As for John and Lillian's place, it was built as they could afford it. First came the basement, where the family lived until John could finish the upper level.

Their large backyard housed chickens and two pigs (named Oscar and Joe), and a large vegetable garden. The farmer next door was allowed to keep his goat and horse until the 1970s.

This was the 1950s and there was no Burnaby Mountain Golf Course or Simon Fraser University. The Lake City area was nothing but ponds with bullrushes, where they'd skate in the winter. Broadway was a one-lane dirt road filled with potholes.

Charmaine sees the irony in today's concerns about oil spills when back then, one of the highlights for local kids was the oil truck coming around and pouring oil on the road to keep the dust down, creating puddles of the black stuff in the process.

"We used to love riding our bikes on that because we thought it was like pavement," she said with a laugh.

On her days off, Lillian would often lock the screen door so she could clean the house without the kids around. She'd leave a couple bananas on the back porch in case they got hungry, and tell them, "Don't come home until it's dark."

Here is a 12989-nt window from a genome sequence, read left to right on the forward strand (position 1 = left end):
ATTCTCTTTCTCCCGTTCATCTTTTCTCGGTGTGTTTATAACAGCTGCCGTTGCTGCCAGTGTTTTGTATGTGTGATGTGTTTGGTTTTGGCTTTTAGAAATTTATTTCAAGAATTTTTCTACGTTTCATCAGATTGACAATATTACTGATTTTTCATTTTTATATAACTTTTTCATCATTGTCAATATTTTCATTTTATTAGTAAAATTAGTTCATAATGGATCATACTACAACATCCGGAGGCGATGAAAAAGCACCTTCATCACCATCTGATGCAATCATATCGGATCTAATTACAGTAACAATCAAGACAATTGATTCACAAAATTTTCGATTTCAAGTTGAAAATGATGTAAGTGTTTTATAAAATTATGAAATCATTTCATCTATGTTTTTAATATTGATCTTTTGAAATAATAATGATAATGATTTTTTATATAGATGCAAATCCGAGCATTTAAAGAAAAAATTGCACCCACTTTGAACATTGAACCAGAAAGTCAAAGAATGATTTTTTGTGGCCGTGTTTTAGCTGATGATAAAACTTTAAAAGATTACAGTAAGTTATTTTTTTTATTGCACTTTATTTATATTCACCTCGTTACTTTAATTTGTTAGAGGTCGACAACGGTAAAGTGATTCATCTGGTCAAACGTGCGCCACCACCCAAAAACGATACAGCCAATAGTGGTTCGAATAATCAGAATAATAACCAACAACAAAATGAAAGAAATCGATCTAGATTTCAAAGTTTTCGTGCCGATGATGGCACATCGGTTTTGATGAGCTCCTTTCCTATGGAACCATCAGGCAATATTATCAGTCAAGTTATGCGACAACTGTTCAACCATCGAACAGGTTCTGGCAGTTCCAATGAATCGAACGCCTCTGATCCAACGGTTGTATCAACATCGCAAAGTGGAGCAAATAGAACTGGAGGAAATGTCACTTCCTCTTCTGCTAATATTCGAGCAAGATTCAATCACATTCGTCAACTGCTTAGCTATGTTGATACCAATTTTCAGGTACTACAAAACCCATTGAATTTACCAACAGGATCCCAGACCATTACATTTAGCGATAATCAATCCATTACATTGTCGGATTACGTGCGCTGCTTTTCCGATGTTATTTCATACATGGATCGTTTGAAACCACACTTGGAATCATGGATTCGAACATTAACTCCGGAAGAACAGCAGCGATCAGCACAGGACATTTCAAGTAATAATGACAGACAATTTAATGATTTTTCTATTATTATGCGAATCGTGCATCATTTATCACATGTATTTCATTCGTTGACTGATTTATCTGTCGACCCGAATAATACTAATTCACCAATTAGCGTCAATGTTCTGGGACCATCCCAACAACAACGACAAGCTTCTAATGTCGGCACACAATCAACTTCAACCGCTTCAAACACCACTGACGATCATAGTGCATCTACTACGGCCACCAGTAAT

Their playground was pretty much the woods around them, forest they shared with cougars, pheasants and on at least one running-off-screaming occasion for the kids, bears.

Working at Woodward's

Charmaine and Rhonda still speak in wonder at what their parents accomplished under some trying circumstances.

Before the girls were born, Lillian worked at the downtown Woodward's store as a cashier. Knowing she'd be let go if she was pregnant, when she was expecting Rhonda, her mom in Nelson sewed her several versions of the same outfit. They all used the same material, but each was a little bit larger than the last to accommodate her expanding girth.

"She said nobody questioned why she wore the same thing every day," Charmaine said.

Lillian left her job to be a stay-at-home mom, but that changed several years later when John and Charmaine were in a car accident, hit by a drunk driver. Charmaine was in the back seat and with no seatbelts at the time, John put out his arm to save her from flying through the windshield.

She hit the dash instead, damaging her teeth when they hit the radio dials.

"Nobody thought about dad," she recalled. Granted, he was telling everyone he was fine and only had broken ribs.

But through taking the full impact of the steering wheel in his chest, John also suffered a blood clot that eventually moved, causing a massive heart attack six months later. He spent three months in hospital and at age 39, was disabled and unable to work for a few years.